There is so much information about the COVID-19 vaccine online. In fact, sometimes it can feel overwhelming. And not all sources are reliable. For example, your uncle on Facebook is going to have different qualifications than a doctor performing vaccine research (unless your uncle is that doctor).
We get it if you’re skeptical and have concerns. It’s healthy to ask questions before making an informed decision. That’s why we encourage you to talk with your health care provider about your questions and discuss the vaccine for your individual health situation.
You might have lingering questions about these new vaccines. But the more information we get, the more it shows these vaccines are both safe and effective. Scientists continue to learn more about the vaccines. And these findings help us dispel harmful myths.
Here are common COVID-19 vaccine myths that are not supported by science.
Myth: If you’ve already had COVID-19, you don’t need to get the vaccine.
Even if you’ve already gotten sick with COVID-19, the vaccine still provides benefits to protect your health—and the health of people around you.
Just because you’ve gotten the virus once doesn’t mean you’re safe from it. You can get COVID-19 more than once. Reinfection is possible. Plus, some scientists believe getting vaccinated may provide you with better protection than a natural infection.
Myth: The vaccine can make me sick with COVID-19.
The COVID-19 vaccine cannot make you sick with COVID-19 because that is not how the vaccines work. None of the currently authorized vaccines contain the live virus.
Instead, the vaccine teaches your immune system how to recognize and fight the virus. When the vaccine stimulates your immune system like this, you might experience side effects. These symptoms are normal and tell you that your body is building protection against COVID-19.
It usually takes a couple weeks for the body to build immunity. So, if during that time you get exposed to COVID-19 and become sick, it’s unrelated to your vaccine.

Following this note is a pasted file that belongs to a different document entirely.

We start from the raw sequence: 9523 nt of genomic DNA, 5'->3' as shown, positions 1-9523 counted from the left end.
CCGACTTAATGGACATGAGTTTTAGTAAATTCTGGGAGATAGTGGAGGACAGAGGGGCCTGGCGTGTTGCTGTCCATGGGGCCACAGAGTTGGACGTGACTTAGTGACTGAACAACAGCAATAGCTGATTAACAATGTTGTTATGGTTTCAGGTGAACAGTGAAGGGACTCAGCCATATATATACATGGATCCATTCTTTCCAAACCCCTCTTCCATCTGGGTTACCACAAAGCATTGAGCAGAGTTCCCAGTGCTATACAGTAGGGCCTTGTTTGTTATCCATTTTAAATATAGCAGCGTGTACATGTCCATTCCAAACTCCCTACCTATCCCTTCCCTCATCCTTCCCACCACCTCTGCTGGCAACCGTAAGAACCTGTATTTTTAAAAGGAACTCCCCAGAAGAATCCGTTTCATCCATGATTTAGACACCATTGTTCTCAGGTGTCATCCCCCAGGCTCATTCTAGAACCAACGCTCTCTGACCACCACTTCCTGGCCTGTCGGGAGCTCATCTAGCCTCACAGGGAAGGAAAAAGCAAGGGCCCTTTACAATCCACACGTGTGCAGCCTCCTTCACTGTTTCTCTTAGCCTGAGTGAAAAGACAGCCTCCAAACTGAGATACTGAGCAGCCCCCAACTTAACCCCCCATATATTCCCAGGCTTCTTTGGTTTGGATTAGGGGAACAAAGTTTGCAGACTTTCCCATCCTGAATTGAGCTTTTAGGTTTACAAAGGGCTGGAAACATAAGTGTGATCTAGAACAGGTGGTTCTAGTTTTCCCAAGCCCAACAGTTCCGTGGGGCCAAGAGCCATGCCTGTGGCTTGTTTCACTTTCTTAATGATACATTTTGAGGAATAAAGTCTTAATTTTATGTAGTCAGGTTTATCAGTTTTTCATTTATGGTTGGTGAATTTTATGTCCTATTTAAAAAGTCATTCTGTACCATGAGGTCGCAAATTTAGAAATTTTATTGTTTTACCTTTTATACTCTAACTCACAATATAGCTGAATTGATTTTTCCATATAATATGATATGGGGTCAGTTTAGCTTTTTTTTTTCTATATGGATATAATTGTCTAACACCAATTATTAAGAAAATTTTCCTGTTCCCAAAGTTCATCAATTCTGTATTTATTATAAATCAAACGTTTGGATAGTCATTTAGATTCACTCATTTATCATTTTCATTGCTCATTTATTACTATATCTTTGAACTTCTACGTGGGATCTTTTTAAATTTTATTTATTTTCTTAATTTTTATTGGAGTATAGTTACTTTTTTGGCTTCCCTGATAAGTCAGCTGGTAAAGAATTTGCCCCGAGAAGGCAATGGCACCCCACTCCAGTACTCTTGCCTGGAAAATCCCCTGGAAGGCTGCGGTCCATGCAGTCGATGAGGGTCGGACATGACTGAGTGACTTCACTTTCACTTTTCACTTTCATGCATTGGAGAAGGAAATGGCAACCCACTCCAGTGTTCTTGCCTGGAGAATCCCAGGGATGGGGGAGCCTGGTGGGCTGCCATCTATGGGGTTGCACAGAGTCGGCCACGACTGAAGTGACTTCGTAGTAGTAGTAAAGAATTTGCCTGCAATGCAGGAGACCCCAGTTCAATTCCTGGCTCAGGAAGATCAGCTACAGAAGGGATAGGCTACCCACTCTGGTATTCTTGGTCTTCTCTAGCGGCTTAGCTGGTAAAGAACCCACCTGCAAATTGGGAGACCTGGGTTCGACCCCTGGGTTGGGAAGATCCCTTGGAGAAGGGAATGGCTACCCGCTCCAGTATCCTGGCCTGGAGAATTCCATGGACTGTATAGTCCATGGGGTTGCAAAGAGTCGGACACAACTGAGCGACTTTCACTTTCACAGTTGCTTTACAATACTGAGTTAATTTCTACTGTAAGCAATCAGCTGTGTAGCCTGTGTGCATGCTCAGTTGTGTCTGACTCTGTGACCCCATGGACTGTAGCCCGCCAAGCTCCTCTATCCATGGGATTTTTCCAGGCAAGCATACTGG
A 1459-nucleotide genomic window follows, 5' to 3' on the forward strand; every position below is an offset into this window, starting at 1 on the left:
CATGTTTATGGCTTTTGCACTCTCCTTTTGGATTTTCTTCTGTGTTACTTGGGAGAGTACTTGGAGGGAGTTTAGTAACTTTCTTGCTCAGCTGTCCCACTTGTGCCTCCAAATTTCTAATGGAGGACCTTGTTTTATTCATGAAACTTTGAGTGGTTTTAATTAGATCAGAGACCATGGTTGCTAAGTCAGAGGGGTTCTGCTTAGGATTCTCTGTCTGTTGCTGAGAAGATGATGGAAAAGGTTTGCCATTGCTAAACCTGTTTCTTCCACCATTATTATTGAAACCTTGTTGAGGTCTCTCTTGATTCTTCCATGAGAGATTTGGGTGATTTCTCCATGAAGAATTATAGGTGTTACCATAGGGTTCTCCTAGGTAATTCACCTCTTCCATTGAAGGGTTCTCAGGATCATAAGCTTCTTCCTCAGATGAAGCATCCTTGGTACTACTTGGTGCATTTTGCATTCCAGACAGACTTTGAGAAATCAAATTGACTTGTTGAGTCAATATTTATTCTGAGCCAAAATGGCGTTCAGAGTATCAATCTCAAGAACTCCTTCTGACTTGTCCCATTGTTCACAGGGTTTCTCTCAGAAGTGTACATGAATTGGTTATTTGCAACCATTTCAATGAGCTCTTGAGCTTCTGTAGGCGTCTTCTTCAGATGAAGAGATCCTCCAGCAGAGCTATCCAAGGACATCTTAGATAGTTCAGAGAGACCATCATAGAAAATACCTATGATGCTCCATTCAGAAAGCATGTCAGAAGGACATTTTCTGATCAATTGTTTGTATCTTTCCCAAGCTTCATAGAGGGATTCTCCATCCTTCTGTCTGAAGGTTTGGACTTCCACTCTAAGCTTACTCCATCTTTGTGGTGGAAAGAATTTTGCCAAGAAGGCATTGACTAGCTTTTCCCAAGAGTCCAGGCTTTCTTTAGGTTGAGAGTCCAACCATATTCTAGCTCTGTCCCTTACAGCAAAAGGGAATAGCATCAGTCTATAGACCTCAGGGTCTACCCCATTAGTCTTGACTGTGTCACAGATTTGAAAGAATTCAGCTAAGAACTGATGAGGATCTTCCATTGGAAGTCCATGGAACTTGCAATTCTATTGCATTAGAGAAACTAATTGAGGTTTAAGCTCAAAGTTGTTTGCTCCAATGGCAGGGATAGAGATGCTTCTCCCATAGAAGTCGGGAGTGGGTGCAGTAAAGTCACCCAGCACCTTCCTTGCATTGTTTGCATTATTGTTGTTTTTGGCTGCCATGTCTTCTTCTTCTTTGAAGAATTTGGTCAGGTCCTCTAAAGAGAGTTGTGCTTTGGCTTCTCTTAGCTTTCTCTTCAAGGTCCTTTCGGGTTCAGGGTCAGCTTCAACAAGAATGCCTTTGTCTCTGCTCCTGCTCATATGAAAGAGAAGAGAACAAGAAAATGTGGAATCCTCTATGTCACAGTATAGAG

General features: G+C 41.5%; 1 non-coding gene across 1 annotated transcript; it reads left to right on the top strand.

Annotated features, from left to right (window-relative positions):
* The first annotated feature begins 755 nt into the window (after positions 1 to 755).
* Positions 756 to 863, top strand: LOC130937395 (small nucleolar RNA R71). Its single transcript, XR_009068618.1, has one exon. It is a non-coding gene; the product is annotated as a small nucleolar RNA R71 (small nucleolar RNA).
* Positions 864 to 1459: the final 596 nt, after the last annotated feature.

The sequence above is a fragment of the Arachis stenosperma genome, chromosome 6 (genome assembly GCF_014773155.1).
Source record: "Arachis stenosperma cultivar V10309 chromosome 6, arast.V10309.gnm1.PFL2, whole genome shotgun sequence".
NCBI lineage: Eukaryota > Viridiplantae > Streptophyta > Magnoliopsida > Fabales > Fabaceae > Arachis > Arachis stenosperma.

Myth: The COVID-19 vaccine can affect fertility.
The COVID-19 vaccine does not affect your fertility. In fact, no vaccine has ever been linked with infertility.
Confusion about the vaccine and fertility was recently caused by false information on social media. It wrongly claimed that the spike protein on this coronavirus was the same as a spike protein involved with the placenta. The false report stated that, in learning to fight the coronavirus spike protein, a woman’s body would also fight the other spike protein. However, this doesn’t scientifically make sense. The two spike proteins are very different. And the human body can tell the difference between the two.
Myth: The vaccines were rushed, and therefore aren’t safe.
The authorized COVID-19 vaccines had to pass rigorous safety and efficacy tests before they could be used. Developers didn’t skip any steps.
Other factors that helped speed up vaccine development while maintaining high standards include:
- The process to develop mRNA vaccines (such as Moderna and Pfizer/BioNTech) is a faster approach than the traditional way.
- Vaccine development was supported by significant funding and resources.
Because these vaccines are playing such a critical role worldwide, they are under continued monitoring and research.
Myth: Getting the vaccine means I don’t ever have to wear a mask again.
Getting the vaccine does have some serious perks for your social circle: Here are some things you can do once you’re vaccinated (per the CDC).
Keep in mind these guidelines are for a non-health care setting. In many situations, you may no longer need to wear a mask. But you do need to follow any laws, rules or regulations from your local government, businesses or employer. At Mercy Health, we’ll still have you wear a mask in our facilities as part of our commitment to our community’s health.
Getting vaccinated is a major step toward resuming a more “normal” life, but it’s not the end-all be-all. This is because the vaccine protects you from getting moderate to severe COVID-19. But it does not keep the virus from entering your body. And it’s still not clear if vaccinated people can carry the virus and infect others.
Myth: The COVID-19 vaccine changes your DNA.
This is not how mRNA vaccines (such as Moderna and Pfizer/BioNTech) work. The messenger RNA enters your cells, but not the nucleus of the cell where the DNA is. The mRNA causes your cells to make a protein that helps your immune system fight COVID-19. So, there is no risk of the vaccine changing your DNA.
Even though these two COVID-19 mRNA vaccines are new, the mRNA technology is not. It has been in development for two decades.
Myth: There is a microchip in the COVID-19 vaccine.
This is not true. There are no electronic parts in the vaccine.
Ready to get your vaccine now? Learn more about our ministry’s COVID-19 vaccination efforts.